Even though it was only Pink Floyd's second album,  A Saucerful of Secrets is the literal sound of a band in transition, clinging to its past even as it plunges forward into the unknown. The album is often overlooked by casual fans. It isn't a front-to-back masterpiece like The Dark Side of the Moon or Wish You Were Here, and it lacks a distinctive radio classic. But it's a crucial album in the band's sonic evolution.

Saucerful marks the end of the Syd Barrett era. Though his whimsical brand of psychedelic pop was the band's original guiding force (he composed the bulk of their 1967 debut, The Piper at the Gates of Dawn), Barrett's erratic behavior and hard drug use nearly derailed Pink Floyd altogether. The remaining trio (bassist Roger Waters, keyboardist Richard Wright and drummer Nick Mason) recruited guitarist-singer David Gilmour, Barrett's old college friend, as a replacement.

As a result, A Saucerful of Secrets is also the birth of the Gilmour era – and the music reflects this artistic disparity. Several tracks (the chiming, Wright-penned "Remember the Day," the kaleidoscopic Barrett swan song "Jugband Blues") fall in line with the highly British psychedelia of Piper; meanwhile, the extended, textural epics ("Let There Be More Light," the droning "Set the Controls for the Heart of the Sun") point toward the more progressive style explored on Pink Floyd's classic '70s albums. (Fun Floyd Fact: "Set the Controls" is the only Floyd track to feature Barrett and Gilmour, both playing electric guitar.)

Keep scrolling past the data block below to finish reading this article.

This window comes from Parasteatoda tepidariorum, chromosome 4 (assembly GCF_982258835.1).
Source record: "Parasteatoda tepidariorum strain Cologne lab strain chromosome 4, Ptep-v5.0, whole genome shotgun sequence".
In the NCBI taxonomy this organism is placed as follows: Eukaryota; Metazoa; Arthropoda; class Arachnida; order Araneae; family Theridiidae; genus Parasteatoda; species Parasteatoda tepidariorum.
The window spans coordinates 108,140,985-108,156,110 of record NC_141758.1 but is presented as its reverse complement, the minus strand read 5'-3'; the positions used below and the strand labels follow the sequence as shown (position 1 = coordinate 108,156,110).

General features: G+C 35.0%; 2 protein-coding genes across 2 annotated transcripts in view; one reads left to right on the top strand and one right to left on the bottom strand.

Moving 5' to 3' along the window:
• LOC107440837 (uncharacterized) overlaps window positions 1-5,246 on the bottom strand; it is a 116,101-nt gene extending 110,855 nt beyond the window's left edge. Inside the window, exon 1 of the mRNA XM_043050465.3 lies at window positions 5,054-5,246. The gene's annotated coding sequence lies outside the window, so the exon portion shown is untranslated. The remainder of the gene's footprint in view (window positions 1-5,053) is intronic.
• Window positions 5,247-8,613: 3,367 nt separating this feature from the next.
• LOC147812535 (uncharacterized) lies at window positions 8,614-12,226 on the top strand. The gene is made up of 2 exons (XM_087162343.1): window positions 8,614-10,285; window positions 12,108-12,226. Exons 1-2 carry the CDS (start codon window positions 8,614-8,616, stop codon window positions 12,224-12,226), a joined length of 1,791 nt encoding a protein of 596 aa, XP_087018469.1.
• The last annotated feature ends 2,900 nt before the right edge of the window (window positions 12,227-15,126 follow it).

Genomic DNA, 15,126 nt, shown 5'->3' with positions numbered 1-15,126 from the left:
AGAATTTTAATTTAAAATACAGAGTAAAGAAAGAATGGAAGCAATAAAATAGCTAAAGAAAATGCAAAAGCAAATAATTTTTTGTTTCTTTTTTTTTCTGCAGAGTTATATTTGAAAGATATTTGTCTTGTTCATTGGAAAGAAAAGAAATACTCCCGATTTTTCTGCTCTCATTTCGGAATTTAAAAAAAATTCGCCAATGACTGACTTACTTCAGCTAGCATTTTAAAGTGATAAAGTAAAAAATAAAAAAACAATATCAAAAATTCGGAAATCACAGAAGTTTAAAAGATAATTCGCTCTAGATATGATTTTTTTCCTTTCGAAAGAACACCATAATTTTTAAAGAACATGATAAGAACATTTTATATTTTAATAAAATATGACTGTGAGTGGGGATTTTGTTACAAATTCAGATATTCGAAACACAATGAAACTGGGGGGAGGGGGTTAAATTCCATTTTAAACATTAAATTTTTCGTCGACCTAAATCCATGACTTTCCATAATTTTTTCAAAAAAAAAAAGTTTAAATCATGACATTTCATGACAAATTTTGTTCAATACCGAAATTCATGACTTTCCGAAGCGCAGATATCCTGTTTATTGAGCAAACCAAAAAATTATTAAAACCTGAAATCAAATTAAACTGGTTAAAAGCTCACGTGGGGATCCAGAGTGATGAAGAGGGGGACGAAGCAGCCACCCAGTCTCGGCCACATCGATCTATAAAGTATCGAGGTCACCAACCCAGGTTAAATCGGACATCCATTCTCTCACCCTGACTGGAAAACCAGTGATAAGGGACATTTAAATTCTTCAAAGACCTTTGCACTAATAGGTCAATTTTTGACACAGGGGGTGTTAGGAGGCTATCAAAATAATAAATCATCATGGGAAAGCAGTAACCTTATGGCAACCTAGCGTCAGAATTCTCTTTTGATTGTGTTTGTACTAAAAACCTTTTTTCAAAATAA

Listen to Pink Floyd's 'Jugband Blues'

"They wanted me to play [Barrett's] parts and sing his songs," Gilmour told Guitar World in 1993. "Nobody else wanted to sing them, and I got elected. That was my job – as far as live shows were concerned, anyway. Me and Syd played together only five gigs in Pink Floyd. Or maybe four. Maybe the Southampton was supposed to be the fifth one; I don’t remember. While all this was happening, we were also trying to make the new album, A Saucerful of Secrets. But live, we didn’t play the tracks from that, but virtually all Syd’s stuff. Because there wasn’t anything else to do. It was either that or back to Bo Diddley covers."

In that same interview, Gilmour reflects on the 12-minute title track – a disorienting blend of sound-effects, choral vocals and haunting Mellotron – as the album's true centerpiece. "I don’t think the band really knew quite where they wanted to go after Syd’s departure," he said. "'A Saucerful of Secrets' was a very important track; it gave us our direction forward. If you take 'A Saucerful of Secrets,' 'Atom Heart Mother' [from 1970's Atom Heart Mother] and 'Echoes' [1971's Meddle] – all lead logically to Dark Side of the Moon."

While A Saucerful of Secrets isn't as enigmatic as the band's subsequent masterpieces, it remains a fascinating snapshot of a band carving out a new identity.

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